Oh What A Lovely War!


There is a totally unnecessary confrontation going on between the government and various interest groups over the zoning of a small parcel of land on the Central Harbour waterfront.

There may still be time to fix the problem with the application of some common sense, but unfortunately this is a commodity not much in evidence so far.

The issue arises because of a clause in the agreement between Britain and China in 1994 over what would happen to land in Hong Kong then occupied by the British Garrison. The agreement itself taken overall was a testament to the two governments' pragmatism and ability to make sensible arrangements in the best interests of Hong Kong's future.

In brief, it provided that 14 out of 39 sites would be taken over by the PLA Garrison in 1997 while the remaining 25 would cease to be occupied for military purposes and would instead be released for general community use.

The agreement also said "The Hong Kong Government will leave free 150 metres of the eventual permanent waterfront in the plans for the Central and Wanchai Reclamation at a place close to the Prince of Wales Barracks for the construction of a military dock after 1997."

It was always understood that PLA warships from time to time such as during emergencies or on ceremonial occasions would wish to berth there, but for most of the time the open space between the sea and any on-shore facilities would form part of the waterfront promenade.

It is a point of total disbelief among our rival tourism destinations around the region that Hong Kong has hitherto made so little of the fantastic resource of its natural harbour. For as long as I can remember various administrations have been promising that this oversight would be remedied in due course and local residents and visitors alike would one day be able to enjoy a promenade right along the harbour front from Sheung Wan to Causeway Bay.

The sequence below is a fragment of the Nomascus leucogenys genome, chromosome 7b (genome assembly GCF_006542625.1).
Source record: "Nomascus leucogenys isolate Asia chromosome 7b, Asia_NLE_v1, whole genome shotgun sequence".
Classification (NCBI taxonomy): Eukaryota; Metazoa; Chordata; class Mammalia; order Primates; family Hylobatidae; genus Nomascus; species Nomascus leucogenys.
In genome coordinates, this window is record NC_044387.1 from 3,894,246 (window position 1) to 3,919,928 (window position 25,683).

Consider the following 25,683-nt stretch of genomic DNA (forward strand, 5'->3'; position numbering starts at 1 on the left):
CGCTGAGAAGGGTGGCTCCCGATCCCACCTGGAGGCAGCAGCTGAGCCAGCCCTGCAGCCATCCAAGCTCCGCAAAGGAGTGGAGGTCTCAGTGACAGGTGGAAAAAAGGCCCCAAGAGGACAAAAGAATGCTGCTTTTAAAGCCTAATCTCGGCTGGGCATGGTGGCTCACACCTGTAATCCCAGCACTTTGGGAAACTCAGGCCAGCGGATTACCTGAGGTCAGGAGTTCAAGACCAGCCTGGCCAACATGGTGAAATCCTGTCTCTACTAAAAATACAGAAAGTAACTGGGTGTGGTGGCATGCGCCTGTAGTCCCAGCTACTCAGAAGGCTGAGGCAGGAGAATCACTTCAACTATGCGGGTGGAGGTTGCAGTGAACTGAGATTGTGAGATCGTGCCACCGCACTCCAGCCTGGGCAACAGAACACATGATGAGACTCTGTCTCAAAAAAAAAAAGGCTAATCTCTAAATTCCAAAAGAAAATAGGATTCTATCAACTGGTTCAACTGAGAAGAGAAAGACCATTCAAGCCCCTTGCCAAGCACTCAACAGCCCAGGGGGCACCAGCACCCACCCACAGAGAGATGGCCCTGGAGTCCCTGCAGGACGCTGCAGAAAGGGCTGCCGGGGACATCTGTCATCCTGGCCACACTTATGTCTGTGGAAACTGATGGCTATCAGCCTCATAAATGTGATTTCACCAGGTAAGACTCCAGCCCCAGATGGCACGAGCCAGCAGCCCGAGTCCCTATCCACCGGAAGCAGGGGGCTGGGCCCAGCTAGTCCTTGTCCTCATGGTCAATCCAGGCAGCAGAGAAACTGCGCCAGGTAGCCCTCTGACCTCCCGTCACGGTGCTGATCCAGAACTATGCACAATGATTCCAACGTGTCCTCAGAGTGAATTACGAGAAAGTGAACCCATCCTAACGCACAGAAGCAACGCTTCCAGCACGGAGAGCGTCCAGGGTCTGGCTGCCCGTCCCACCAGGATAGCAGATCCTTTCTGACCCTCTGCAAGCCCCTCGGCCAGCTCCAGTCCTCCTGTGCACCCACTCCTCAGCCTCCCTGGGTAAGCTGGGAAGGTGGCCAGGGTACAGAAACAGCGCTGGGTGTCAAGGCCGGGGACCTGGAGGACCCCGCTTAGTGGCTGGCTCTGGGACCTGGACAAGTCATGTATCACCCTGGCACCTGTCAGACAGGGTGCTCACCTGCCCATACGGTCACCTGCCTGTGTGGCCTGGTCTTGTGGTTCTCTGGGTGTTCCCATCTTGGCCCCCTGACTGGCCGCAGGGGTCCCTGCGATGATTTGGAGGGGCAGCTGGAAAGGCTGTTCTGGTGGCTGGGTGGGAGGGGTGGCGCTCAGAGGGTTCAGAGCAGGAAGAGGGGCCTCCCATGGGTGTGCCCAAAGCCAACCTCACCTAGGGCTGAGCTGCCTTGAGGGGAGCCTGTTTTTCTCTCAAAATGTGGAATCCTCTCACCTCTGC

In due course the reclamation was undertaken, the due length of sea wall was constructed vertically so as to permit easy berthing of warships, and some way inland a few minor shore facilities were constructed.

So "one day" had arrived at last, but then it all went wrong.

What should have happened is that the small area around the on-shore support facilities would be zoned military land on the outline zoning plan and reserved for garrison use. And all the space between there and the sea should – like the rest of the promenade – have been zoned open space for public enjoyment. A small footnote to the plan could have recorded that the relevant area would from time to time be used by the military.

But instead someone somewhere decided that the entire area from the facilities up to the sea wall would be zoned for military use. The effect of this slip of the planning pencil is that public entry, far from being the natural state of affairs which it would be for more than 90 per cent of the time, is now at the discretion of the commander of the PLA garrison.

Now I for one have no doubt that the commander is now and is forever likely to be a reasonable chap. On the few occasions in a year when he needs the space he will roll out the folding gates, direct the public walking in the area round the back of his own activities (if they don't wish to pause and watch, which I suspect many will), and the world will go on.

But understandably those who have been waiting for decades for the waterfront promenade resent the reversal of priorities. Many thousands of objections have been lodged against the draft zoning plan.

The Town Planning Board, apparently determined to reinforce its public image as rubber stamp extraordinaire, is playing fast and loose with its proceedings, while the government pretends that this zoning arrangement is a requirement of the 1994 agreement which it clearly isn't.

So there we have it: a classic phoney war left over like so many problems from previous administrations.

And the only casualty will be government credibility. No great loss there then.

 
Mike Rowse
email: mike@rowse.com.hk